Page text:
Pet Acupuncture in Charlotte
What is acupuncture?
Acupuncture is one of the oldest procedures in recorded history. Traditional Chinese medicine formed the basis of acupuncture (needling certain spots on the body regulates the flow of Qi (energy) which flows through the body nourishing the tissues and organs. We are slowly working on understanding the full biochemical and neurological basis of acupuncture based on research and publications that are occurring on a regular basis.
How does acupuncture work?
Needling a specific point leads to the release of chemical mediators in the muscles, spinal cord and brain. These chemical mediators can change the perception of pain and lead to the release of other chemical mediators that influence organ function. This improves “chemical communication” and helps with healing.
What will happen during a treatment?
We would like for your pet to be relaxed during their treatment, the treatment may cause them to become more relaxed and some animals will even fall asleep. Acupuncture treatment are usually very well tolerated by most animals. Acupuncture needles are very thin, solid, sterile needles. The insertion of needle is usually not painful however certain points can be sensitive. Treatment lengths and amount of needle points will vary depending on the patient and condition. Acupuncture effects are cumulative so several treatments are usually necessary for chronic medical conditions, then frequency can be tapered down to as needed for maintenance. Acute conditions will usually need fewer treatments.
What can acupuncture treat?
In people and animals, there is good evidence that acupuncture is effective in treating musculoskeletal, gastrointestinal, respiratory, urinary, skin, reproductive, neurological, behavioral disorders, as well as, for stress. For cancer patients, acupuncture can help to improve quality of life by alleviating signs such as pain, fatigue, nausea, vomiting, and inappetance.
Are there any side effects?
Acupuncture can result in a relaxed state which can be misinterpreted as lethargy. This may continue for a 24 hours period but indicates that your animal is indeed sensitive to the effects of acupuncture. The needles used are sterile so the risk of infection is extremely rare. Each acupuncture treatment is tailored to the specific animal and can be altered at each visit.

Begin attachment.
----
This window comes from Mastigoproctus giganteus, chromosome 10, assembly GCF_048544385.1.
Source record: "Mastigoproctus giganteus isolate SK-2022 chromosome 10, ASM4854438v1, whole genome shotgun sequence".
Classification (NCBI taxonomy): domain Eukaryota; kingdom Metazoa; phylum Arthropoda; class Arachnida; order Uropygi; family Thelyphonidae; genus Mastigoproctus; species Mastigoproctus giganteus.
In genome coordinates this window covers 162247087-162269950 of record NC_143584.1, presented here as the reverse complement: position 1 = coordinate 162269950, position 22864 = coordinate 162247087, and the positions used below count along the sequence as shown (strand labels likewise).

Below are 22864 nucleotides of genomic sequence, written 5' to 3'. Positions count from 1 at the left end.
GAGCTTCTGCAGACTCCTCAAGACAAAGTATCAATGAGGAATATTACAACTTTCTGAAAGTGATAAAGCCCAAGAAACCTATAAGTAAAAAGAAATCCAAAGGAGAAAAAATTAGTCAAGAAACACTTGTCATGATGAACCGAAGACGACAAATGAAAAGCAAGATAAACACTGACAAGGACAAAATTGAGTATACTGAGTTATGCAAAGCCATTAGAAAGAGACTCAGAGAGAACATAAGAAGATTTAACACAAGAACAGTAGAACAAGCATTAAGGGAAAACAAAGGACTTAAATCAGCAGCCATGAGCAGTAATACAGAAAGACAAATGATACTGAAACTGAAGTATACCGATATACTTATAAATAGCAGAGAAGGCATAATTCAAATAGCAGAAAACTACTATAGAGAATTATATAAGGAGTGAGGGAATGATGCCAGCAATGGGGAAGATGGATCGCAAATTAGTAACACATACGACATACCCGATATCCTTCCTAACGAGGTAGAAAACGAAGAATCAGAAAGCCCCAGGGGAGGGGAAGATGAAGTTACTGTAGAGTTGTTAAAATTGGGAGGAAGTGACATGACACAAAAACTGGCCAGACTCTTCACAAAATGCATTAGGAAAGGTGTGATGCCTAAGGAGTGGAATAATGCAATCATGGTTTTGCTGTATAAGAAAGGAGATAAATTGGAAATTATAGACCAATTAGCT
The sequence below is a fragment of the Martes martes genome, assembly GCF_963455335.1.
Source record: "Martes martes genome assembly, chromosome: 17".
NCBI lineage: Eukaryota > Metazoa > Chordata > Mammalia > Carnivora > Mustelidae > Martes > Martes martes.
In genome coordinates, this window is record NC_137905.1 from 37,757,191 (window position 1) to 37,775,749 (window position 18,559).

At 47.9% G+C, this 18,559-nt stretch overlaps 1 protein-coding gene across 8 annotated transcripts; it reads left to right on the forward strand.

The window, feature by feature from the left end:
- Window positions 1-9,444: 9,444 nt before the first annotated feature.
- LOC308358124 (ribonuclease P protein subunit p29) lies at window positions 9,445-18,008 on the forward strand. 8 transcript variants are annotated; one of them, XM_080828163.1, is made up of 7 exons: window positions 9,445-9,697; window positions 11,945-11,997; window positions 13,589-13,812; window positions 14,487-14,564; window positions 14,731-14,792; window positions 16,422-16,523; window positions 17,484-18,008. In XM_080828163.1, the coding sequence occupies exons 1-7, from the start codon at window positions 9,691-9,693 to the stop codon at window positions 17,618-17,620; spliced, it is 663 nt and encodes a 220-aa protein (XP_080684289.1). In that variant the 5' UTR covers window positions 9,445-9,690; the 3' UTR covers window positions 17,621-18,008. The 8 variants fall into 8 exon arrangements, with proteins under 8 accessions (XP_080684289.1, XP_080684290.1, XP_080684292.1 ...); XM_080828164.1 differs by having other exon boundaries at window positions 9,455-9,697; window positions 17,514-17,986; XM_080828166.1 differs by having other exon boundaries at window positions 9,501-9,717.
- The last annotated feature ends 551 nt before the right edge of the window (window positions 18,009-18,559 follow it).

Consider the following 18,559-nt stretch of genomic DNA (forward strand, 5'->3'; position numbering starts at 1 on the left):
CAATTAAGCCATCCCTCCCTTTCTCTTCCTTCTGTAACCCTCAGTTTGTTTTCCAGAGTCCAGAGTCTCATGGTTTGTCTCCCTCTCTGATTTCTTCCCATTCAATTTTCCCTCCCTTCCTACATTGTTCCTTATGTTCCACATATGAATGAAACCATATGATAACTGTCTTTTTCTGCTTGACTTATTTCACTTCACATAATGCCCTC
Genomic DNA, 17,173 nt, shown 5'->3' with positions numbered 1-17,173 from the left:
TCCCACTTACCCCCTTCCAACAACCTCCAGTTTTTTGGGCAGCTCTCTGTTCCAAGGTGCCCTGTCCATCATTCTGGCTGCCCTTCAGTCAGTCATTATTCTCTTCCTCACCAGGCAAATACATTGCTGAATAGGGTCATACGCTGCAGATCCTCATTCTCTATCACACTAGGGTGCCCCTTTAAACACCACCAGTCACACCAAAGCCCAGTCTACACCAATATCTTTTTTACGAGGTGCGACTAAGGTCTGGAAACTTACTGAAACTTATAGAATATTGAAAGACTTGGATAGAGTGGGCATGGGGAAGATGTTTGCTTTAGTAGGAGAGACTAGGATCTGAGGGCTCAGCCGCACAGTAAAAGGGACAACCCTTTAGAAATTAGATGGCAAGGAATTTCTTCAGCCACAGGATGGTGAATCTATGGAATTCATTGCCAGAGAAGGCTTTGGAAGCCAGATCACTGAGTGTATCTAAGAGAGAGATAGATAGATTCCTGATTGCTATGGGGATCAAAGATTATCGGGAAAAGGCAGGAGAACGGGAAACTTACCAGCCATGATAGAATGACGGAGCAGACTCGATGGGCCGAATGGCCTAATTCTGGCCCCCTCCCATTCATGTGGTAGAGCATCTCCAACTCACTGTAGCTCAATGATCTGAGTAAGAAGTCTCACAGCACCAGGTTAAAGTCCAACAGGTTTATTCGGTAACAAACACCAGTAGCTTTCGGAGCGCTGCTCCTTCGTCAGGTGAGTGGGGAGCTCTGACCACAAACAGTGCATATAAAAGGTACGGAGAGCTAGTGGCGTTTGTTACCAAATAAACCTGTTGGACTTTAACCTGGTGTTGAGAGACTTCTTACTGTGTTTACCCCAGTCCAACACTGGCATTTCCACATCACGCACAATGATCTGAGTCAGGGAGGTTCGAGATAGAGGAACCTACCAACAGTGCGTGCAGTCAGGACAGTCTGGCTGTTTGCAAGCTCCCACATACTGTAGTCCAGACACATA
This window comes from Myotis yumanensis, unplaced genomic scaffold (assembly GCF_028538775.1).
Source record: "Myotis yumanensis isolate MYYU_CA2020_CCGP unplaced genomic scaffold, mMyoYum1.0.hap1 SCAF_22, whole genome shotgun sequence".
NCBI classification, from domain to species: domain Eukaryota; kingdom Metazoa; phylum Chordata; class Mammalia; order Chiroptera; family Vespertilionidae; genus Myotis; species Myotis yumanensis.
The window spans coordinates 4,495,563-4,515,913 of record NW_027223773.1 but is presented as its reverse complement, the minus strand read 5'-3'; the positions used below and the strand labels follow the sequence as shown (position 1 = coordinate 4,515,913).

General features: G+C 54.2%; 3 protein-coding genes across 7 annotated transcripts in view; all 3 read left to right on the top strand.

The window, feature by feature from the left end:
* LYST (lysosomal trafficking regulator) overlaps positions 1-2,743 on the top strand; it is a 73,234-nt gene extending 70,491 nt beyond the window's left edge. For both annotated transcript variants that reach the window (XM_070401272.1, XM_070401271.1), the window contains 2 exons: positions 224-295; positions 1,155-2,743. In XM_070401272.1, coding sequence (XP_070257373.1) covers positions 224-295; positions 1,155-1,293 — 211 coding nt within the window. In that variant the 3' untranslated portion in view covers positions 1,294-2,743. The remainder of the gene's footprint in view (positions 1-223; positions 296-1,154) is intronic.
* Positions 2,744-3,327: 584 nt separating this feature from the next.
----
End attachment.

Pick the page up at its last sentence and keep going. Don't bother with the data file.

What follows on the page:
Dr. Frances Deller, DVM, CVA
Dr. Frances Deller is a Certified Veterinary Acupuncturist (CVA) from the Chi Insititute in Florida. We are proud to have her lead our acupuncture therapy department as well as continuing her veterinary general practice duties at the same time.
“Dr. Killough is so good and kind. He explains everything well and looks out for all my cats wellness. I also want to express appreciation for the care my cat Tess received 9.30.14 (in the very wee early morning hours) from Dr. Messenger who was on-duty in the Emergency Care Center. Tess suffered a stroke (she is 19 years old) and I presumed she would need to be put down. Dr. Messenger, without telling me what to choose, encouraged me to consider that her particular type of stroke had not affected her brain, and that she could achieve a great degree of recovery given time, good nutrition and good hydration. I chose NOT to have her put down. We had a rough couple of weeks, but she made daily progress and is now eating, drinking and walking on her own and also using the litter box independently. There is still progress to be made in her walking and balance, but she gets stronger and better every day. Thank you Dr. Messenger! The care my cats receive from the doctors and staff at Long is far and away superior to any vet in Mecklenburg County. I feel very fortunate to have this care available. Thanks to all!”